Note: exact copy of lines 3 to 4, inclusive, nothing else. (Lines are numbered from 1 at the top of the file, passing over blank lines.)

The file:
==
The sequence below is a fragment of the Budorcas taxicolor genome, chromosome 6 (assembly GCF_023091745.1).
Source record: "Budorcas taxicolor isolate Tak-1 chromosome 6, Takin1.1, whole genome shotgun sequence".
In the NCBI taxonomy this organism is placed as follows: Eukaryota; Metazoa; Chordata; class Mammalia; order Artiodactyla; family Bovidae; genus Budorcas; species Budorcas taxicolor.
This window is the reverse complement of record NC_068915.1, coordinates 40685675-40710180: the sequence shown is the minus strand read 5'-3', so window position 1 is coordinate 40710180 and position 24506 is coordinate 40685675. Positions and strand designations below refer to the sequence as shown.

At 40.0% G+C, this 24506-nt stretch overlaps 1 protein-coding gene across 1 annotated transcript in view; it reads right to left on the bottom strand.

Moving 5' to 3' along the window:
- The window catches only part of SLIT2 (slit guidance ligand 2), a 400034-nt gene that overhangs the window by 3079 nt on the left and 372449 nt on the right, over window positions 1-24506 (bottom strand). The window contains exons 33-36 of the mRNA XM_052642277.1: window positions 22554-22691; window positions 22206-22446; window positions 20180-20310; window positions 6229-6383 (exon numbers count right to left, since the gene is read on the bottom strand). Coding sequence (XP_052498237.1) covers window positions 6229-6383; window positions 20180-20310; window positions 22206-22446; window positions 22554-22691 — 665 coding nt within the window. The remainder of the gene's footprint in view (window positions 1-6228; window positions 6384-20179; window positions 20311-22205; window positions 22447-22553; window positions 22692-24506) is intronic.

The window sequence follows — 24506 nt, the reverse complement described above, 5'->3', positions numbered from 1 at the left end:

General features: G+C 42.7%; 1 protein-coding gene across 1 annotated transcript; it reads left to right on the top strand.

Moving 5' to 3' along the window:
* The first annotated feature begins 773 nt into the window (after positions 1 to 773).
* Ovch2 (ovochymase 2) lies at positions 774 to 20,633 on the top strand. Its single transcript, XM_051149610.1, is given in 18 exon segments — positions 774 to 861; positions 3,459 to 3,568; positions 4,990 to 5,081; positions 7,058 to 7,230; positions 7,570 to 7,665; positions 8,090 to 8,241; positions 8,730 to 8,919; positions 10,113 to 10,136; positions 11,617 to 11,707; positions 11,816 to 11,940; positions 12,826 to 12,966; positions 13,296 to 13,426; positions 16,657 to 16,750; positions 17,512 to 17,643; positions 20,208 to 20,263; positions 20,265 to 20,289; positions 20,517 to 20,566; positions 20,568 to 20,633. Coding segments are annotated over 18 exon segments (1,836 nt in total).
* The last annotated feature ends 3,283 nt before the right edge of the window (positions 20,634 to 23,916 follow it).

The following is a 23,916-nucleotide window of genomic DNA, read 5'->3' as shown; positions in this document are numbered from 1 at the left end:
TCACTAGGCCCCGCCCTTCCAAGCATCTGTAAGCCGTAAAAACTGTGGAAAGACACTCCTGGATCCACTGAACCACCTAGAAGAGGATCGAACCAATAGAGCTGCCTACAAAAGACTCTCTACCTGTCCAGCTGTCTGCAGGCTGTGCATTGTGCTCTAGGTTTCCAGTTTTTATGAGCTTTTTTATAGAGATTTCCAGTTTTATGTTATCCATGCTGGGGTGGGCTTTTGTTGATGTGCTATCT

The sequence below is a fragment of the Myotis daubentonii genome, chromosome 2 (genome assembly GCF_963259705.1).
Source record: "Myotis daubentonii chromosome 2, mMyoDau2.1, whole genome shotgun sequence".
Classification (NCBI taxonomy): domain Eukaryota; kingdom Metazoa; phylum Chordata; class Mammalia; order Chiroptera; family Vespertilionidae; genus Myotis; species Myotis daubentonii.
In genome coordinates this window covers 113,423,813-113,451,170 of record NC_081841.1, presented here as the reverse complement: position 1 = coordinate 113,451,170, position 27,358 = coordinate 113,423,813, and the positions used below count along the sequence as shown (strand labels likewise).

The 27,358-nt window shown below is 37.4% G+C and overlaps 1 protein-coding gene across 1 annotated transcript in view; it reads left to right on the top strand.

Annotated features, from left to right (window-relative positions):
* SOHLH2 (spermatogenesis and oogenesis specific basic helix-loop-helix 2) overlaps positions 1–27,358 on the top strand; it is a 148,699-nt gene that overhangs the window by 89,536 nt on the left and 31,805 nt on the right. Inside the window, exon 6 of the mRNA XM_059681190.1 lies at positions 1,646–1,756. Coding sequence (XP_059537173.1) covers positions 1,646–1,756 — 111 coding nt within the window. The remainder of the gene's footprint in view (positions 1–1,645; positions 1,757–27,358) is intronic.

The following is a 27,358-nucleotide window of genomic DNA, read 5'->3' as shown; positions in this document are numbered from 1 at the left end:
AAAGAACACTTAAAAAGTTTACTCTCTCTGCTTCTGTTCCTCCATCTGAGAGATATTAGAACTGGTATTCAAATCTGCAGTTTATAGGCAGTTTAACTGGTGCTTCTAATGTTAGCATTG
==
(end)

In the NCBI taxonomy this organism is placed as follows: Eukaryota; Metazoa; Chordata; class Mammalia; order Artiodactyla; family Bovidae; genus Budorcas; species Budorcas taxicolor.
This window is the reverse complement of record NC_068915.1, coordinates 40685675-40710180: the sequence shown is the minus strand read 5'-3', so window position 1 is coordinate 40710180 and position 24506 is coordinate 40685675. Positions and strand designations below refer to the sequence as shown.